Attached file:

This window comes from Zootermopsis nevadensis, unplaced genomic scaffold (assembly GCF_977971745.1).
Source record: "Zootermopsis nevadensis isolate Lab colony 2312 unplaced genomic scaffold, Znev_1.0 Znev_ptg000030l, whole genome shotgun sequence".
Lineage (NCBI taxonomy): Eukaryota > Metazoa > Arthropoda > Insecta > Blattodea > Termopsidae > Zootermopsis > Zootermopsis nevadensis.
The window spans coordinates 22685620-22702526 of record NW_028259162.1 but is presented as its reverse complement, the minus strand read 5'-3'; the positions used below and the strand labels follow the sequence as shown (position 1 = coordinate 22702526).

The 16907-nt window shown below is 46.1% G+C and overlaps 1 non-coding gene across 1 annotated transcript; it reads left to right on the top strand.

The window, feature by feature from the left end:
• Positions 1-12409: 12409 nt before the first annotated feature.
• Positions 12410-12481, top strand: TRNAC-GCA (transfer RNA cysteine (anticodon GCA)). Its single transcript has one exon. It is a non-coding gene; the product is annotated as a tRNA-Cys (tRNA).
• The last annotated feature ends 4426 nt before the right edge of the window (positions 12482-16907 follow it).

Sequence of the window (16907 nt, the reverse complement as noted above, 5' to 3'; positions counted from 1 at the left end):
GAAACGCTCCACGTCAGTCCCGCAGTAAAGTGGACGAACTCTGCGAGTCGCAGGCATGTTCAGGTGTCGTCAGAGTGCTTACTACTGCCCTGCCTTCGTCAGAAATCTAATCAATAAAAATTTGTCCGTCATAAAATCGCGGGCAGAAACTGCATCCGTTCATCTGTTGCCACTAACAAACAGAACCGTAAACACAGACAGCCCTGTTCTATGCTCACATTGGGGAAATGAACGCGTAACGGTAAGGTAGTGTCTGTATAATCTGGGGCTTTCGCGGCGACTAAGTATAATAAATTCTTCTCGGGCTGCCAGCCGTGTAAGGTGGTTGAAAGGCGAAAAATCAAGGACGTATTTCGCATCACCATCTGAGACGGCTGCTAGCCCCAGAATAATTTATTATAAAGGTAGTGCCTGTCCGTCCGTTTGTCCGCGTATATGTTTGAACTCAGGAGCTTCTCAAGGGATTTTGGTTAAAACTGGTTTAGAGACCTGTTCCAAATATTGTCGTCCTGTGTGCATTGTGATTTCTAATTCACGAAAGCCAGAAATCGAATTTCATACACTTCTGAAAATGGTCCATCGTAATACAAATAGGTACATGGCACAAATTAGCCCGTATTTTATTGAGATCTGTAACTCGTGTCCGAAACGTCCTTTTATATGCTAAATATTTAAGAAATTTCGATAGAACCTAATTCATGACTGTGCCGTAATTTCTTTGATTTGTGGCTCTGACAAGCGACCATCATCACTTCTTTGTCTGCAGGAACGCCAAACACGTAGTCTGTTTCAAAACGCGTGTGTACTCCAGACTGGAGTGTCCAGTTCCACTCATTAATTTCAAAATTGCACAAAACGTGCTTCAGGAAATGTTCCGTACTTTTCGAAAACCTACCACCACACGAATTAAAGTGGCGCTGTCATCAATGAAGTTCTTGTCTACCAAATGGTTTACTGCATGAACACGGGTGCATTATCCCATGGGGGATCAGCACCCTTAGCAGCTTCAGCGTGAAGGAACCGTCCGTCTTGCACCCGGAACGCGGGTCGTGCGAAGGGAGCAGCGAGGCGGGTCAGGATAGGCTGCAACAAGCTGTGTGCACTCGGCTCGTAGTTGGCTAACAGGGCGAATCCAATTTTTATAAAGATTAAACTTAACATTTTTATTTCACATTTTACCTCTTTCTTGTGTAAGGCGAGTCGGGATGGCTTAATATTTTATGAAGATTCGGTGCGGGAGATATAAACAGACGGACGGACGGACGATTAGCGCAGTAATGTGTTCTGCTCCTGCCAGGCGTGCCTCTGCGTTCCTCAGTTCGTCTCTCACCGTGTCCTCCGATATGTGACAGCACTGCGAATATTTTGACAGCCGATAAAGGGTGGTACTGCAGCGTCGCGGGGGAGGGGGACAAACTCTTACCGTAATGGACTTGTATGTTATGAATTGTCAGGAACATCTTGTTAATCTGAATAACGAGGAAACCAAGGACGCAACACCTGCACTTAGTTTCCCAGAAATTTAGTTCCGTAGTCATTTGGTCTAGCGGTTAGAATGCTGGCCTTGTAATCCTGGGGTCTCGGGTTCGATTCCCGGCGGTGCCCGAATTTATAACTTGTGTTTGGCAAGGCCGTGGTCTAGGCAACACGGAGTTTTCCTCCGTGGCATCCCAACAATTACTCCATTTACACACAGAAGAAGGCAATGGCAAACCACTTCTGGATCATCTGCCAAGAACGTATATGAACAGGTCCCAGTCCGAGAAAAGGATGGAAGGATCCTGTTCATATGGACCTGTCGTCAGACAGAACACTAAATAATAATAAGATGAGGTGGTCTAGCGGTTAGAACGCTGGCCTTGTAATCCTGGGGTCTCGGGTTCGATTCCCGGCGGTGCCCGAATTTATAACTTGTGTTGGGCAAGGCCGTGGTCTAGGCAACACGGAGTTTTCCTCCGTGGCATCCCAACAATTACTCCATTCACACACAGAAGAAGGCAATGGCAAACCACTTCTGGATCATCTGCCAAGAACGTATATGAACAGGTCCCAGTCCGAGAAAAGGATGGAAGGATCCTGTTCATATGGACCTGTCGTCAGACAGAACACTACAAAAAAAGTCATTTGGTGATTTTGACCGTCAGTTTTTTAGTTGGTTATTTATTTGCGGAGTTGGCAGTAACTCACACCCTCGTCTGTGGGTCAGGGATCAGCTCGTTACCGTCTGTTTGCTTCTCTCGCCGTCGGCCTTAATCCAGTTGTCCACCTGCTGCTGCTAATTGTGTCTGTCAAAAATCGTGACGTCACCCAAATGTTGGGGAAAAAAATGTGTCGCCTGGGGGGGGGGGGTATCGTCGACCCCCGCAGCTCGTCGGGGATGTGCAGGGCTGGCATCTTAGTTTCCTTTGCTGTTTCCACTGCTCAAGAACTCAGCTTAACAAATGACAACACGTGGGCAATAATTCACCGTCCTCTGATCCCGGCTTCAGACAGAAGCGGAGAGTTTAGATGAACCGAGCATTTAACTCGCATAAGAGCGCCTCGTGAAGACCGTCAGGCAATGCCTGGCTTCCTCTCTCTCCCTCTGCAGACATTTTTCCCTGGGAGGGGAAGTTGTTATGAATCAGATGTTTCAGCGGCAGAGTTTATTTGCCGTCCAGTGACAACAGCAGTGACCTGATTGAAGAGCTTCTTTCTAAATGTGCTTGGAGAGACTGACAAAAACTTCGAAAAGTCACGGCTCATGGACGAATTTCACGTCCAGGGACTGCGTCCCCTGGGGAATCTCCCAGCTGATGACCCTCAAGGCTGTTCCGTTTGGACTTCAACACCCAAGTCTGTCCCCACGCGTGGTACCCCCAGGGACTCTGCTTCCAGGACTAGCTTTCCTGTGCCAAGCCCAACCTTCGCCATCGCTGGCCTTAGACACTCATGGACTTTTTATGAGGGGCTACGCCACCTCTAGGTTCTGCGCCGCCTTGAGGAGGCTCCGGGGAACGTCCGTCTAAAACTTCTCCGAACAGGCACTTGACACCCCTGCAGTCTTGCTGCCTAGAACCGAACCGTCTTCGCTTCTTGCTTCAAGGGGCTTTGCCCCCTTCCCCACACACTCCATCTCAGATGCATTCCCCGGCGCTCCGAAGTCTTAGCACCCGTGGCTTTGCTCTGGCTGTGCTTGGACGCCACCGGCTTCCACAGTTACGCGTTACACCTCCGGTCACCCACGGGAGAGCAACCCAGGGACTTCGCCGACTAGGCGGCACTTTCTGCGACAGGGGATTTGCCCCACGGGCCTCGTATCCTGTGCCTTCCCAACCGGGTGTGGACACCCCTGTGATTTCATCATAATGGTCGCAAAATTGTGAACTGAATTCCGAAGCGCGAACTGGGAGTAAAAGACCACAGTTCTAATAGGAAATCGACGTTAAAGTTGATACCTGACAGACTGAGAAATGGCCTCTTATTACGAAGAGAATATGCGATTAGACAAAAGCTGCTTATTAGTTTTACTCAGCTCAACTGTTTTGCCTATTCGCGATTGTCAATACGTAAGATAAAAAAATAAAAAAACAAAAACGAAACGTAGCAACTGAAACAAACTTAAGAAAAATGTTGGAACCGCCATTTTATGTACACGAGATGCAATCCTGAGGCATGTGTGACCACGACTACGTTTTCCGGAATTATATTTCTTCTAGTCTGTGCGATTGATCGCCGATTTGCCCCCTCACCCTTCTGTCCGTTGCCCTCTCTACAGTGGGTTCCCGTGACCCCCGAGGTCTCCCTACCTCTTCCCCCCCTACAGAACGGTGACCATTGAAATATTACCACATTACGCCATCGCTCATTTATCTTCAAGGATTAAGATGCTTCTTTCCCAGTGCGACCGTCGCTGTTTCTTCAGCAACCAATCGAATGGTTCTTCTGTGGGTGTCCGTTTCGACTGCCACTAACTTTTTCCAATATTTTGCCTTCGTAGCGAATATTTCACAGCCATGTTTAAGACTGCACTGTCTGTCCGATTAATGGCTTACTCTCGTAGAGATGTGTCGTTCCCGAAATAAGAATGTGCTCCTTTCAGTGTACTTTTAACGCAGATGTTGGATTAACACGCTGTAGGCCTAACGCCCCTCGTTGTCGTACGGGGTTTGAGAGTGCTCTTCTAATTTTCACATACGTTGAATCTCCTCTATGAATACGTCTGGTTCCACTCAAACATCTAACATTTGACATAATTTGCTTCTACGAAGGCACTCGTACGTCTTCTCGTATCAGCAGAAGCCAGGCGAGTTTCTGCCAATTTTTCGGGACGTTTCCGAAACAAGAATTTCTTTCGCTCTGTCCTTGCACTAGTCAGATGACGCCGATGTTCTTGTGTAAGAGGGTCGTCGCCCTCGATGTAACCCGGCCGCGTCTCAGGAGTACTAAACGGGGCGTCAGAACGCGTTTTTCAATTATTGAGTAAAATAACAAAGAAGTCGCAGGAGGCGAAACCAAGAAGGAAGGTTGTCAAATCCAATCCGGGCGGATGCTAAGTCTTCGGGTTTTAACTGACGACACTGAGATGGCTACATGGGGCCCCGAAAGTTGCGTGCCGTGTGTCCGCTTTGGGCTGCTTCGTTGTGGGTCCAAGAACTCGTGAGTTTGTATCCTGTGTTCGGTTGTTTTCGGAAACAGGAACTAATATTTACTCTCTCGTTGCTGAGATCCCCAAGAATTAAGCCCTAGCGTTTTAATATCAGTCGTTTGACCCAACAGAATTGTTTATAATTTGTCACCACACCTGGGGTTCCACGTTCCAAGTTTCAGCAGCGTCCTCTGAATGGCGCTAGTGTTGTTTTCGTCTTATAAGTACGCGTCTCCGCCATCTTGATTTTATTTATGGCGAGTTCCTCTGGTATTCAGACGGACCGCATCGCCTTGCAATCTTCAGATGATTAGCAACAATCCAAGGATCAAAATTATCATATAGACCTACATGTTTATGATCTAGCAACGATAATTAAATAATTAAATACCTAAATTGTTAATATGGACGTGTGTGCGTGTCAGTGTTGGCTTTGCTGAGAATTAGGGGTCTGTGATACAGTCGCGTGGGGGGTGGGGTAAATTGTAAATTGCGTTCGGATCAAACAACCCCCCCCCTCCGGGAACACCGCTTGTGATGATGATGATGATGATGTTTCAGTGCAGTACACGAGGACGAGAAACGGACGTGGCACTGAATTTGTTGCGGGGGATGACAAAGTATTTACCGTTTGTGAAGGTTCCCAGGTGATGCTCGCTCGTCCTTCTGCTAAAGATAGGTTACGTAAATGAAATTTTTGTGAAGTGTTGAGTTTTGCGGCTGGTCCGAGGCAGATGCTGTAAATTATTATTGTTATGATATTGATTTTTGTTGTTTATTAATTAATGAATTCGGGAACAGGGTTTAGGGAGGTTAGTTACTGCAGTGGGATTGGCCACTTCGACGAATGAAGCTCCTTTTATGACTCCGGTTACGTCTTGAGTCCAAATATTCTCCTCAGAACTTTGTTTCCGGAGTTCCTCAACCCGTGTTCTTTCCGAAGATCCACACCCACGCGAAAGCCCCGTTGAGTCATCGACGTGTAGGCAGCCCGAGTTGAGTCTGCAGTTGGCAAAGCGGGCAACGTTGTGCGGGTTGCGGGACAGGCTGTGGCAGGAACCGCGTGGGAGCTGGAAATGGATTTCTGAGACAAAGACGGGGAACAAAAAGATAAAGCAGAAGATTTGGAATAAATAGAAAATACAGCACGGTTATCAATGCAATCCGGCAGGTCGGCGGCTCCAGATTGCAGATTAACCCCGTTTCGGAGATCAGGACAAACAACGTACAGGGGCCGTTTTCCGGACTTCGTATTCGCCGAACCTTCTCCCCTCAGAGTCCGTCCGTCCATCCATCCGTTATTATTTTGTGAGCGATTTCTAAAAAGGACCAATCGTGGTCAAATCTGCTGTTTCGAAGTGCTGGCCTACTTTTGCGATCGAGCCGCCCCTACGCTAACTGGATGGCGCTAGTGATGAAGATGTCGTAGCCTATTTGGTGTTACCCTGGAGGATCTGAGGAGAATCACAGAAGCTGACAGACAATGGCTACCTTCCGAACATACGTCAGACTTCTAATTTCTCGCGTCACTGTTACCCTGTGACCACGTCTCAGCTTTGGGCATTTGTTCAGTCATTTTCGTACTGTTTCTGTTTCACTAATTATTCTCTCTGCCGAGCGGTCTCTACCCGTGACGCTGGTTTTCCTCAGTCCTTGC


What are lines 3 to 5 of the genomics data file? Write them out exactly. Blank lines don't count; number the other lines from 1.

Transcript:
Lineage (NCBI taxonomy): Eukaryota > Metazoa > Arthropoda > Insecta > Blattodea > Termopsidae > Zootermopsis > Zootermopsis nevadensis.
The window spans coordinates 22685620-22702526 of record NW_028259162.1 but is presented as its reverse complement, the minus strand read 5'-3'; the positions used below and the strand labels follow the sequence as shown (position 1 = coordinate 22702526).

The 16907-nt window shown below is 46.1% G+C and overlaps 1 non-coding gene across 1 annotated transcript; it reads left to right on the top strand.